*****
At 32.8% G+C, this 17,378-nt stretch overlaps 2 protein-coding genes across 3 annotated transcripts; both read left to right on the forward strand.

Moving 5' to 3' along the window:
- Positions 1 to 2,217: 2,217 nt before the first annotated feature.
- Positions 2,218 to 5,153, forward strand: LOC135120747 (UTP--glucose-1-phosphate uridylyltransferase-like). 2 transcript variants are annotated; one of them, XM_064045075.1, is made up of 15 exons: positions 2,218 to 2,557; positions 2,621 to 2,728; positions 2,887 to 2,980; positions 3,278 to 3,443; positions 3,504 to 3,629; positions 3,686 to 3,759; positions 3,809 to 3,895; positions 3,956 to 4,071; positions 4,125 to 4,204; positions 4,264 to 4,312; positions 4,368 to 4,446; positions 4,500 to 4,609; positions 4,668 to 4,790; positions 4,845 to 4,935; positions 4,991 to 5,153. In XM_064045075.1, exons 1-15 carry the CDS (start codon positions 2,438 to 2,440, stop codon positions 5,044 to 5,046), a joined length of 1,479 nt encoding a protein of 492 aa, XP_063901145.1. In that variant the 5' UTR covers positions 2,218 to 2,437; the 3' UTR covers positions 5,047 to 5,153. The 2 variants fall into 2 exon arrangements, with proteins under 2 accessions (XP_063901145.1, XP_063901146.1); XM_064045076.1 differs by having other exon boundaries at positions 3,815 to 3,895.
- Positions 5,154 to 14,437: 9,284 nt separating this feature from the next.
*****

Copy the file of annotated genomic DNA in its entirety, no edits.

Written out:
At 32.8% G+C, this 17,378-nt stretch overlaps 2 protein-coding genes across 3 annotated transcripts; both read left to right on the forward strand.

Moving 5' to 3' along the window:
- Positions 1 to 2,217: 2,217 nt before the first annotated feature.
- Positions 2,218 to 5,153, forward strand: LOC135120747 (UTP--glucose-1-phosphate uridylyltransferase-like). 2 transcript variants are annotated; one of them, XM_064045075.1, is made up of 15 exons: positions 2,218 to 2,557; positions 2,621 to 2,728; positions 2,887 to 2,980; positions 3,278 to 3,443; positions 3,504 to 3,629; positions 3,686 to 3,759; positions 3,809 to 3,895; positions 3,956 to 4,071; positions 4,125 to 4,204; positions 4,264 to 4,312; positions 4,368 to 4,446; positions 4,500 to 4,609; positions 4,668 to 4,790; positions 4,845 to 4,935; positions 4,991 to 5,153. In XM_064045075.1, exons 1-15 carry the CDS (start codon positions 2,438 to 2,440, stop codon positions 5,044 to 5,046), a joined length of 1,479 nt encoding a protein of 492 aa, XP_063901145.1. In that variant the 5' UTR covers positions 2,218 to 2,437; the 3' UTR covers positions 5,047 to 5,153. The 2 variants fall into 2 exon arrangements, with proteins under 2 accessions (XP_063901145.1, XP_063901146.1); XM_064045076.1 differs by having other exon boundaries at positions 3,815 to 3,895.
- Positions 5,154 to 14,437: 9,284 nt separating this feature from the next.